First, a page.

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Parties in the Canada and the United States

Parties in the Canada and the United States. Organization and Structure. The Department of Political Science Presents. The Effect of Partisan Stereotypes on the Evaluations of Party Leaders? Dr. Amanda Bittner Department of Political Science Memorial University of Newfoundland

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Parties in the Canada and the United States

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  1. Parties in the Canada and the United States Organization and Structure

  2. The Department of Political Science Presents The Effect of Partisan Stereotypes on the Evaluations of Party Leaders? Dr. Amanda BittnerDepartment of Political Science Memorial University of Newfoundland Friday February 6, 2009 SN2033 2:30pm

  3. Debates: timing • Moderator:  • Introduction   20 seconds • Opening arguments • Proponent 1  (2 minutes) • Opponent 1   (2 minutes) • Rebuttal        • Proponent 2  (1.5 minutes) • Opponent 2   (1.5 minutes) • Discussion and evaluation: • Judge(s) plus rest of class (3-4 minutes)

  4. Broad picture: • Canadian & American parties as coalitions of divergent interests • Enlist divergent interests, regions in hopes of • Winning a parliamentary majority in Canada • Capturing the Presidency in the United States • Do they fit any of these categories?

  5. Parties in Canada • How can we describe them? • Are they • Cadre? • Mass? • Catch-all? • Cartel? • How can we tell?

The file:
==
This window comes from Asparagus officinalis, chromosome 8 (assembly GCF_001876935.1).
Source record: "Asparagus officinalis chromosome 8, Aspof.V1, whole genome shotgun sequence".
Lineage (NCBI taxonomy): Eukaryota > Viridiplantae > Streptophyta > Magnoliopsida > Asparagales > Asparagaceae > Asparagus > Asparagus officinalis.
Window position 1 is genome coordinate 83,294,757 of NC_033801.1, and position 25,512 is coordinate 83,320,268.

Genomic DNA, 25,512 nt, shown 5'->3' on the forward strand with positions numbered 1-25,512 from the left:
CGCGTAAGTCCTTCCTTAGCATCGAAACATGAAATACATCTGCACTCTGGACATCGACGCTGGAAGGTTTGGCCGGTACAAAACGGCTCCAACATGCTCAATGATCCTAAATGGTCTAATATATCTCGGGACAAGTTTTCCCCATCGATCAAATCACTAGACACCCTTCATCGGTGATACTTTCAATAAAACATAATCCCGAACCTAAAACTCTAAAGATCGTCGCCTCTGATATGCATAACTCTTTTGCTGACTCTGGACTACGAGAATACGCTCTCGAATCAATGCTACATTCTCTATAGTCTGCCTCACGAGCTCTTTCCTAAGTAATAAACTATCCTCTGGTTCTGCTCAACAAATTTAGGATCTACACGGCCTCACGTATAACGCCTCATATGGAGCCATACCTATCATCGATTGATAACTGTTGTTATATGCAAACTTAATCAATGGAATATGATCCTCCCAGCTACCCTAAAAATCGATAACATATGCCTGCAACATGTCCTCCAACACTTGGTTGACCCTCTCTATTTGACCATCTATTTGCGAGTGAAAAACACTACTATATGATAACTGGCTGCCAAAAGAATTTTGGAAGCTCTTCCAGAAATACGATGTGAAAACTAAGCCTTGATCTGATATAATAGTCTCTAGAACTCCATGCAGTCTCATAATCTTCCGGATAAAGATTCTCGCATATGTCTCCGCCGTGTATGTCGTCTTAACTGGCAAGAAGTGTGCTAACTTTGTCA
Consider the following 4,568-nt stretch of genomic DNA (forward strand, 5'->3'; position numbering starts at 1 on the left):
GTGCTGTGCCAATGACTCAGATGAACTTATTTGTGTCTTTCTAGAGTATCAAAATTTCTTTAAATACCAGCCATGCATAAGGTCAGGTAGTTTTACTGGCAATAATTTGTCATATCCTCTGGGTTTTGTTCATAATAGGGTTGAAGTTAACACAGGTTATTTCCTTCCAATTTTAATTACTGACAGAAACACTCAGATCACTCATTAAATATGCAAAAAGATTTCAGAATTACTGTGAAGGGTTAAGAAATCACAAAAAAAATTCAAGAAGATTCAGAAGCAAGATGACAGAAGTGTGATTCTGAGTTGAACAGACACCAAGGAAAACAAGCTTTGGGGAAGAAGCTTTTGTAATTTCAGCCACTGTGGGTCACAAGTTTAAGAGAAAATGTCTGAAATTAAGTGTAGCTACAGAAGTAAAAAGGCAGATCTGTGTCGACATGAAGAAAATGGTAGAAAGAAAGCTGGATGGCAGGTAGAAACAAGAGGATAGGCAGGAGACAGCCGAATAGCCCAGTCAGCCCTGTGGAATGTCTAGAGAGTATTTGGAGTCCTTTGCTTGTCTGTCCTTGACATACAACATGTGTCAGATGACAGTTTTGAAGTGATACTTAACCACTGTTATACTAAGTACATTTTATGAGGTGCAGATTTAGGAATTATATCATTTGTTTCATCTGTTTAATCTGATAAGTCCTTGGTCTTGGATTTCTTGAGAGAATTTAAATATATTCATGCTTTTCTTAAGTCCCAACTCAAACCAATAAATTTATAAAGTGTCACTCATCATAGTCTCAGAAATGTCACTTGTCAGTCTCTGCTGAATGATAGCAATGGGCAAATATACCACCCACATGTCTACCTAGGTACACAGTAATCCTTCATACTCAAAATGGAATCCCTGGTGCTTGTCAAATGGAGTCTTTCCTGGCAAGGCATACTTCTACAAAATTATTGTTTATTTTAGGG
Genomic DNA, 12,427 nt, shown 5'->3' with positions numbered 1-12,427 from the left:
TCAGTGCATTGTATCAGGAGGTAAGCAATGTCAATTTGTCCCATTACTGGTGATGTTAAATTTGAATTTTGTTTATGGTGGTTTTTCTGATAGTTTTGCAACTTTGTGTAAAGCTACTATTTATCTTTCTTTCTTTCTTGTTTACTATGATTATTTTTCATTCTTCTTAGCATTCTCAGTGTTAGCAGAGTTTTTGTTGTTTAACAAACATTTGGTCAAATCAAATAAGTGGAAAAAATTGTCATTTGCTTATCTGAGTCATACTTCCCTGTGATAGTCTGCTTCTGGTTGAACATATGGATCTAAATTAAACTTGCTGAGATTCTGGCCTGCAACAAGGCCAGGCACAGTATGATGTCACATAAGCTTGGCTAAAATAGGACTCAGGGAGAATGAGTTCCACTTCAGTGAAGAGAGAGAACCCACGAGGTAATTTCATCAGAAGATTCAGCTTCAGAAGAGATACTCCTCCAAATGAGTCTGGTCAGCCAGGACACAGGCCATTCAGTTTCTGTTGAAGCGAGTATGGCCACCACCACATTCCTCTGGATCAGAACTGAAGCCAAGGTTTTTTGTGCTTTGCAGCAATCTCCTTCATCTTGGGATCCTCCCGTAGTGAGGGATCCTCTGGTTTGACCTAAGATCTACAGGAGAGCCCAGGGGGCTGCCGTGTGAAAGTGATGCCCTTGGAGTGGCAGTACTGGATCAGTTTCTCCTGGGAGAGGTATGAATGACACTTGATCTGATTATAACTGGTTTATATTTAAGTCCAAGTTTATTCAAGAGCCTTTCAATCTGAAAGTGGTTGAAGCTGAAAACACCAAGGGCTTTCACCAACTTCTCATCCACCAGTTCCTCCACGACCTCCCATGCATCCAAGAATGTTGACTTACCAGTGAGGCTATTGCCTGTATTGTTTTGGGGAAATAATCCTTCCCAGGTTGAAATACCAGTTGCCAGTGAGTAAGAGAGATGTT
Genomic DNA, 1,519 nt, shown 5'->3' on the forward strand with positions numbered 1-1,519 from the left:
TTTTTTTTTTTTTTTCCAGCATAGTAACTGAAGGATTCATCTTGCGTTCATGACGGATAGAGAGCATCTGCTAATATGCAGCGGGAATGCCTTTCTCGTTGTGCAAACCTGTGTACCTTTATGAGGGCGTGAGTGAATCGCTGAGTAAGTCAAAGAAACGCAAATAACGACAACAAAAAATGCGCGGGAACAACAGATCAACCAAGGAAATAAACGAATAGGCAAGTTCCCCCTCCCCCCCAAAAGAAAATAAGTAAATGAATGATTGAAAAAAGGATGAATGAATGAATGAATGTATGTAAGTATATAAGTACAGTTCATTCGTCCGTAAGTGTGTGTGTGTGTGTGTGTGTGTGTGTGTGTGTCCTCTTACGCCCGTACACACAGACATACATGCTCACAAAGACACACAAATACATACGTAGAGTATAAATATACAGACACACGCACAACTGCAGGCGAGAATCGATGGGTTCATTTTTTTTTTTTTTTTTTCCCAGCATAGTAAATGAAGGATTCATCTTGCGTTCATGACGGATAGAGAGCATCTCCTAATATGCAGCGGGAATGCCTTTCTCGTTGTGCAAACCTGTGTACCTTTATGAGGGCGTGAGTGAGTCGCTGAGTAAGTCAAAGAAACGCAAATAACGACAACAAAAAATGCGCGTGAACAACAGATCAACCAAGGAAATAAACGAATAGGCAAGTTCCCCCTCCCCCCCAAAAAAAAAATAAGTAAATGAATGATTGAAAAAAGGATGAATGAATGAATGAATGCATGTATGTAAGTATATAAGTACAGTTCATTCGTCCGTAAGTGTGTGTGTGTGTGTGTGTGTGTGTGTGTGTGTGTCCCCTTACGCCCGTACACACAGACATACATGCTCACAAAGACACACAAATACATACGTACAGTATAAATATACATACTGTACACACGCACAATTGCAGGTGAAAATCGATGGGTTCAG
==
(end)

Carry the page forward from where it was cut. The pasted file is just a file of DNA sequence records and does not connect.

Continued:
6. Some tests How much party is there? • Party on the ground? • Party in central office(s)? • Parties in parliament and provincial legislatures? • Parties in government: • is cabinet government party government? • what is the “partyness” of government?

  7. Some answers: • Cadre as closest fit • Skeletal structure • But, • Parties on the ground as intermittent organizations • Parties in central office – minimalist organizations • Parties government: • Legislative caucus • Cabinet

  8. Canadian parties and how they developed 19th century parties: • Minimal formal organization • Extensive and highly charged partisanship • Politics is patronage • People know each other and know who is a Conservative and who is a Liberal

  9. 20th Century Canadian Parties More formal organization: • Conventions introduced by Liberals, 1919 • Constituency associations as intermittent organizations • The informal party: • Reliance on advertising firms • William Lyon MacKenzie King as his own eyes and ears

  10. Contemporary Canadian parties • Increased professionalization • Increased reliance on campaign consultants • Profound separation – now legally mandated – between federal and provincial parties

  11. American parties: Original structure: • Federations of state and local parties • But also coalitions of divergent interests • Intense organization in some places – cf. old style city and statewide machines • Minimalist, loose organization in others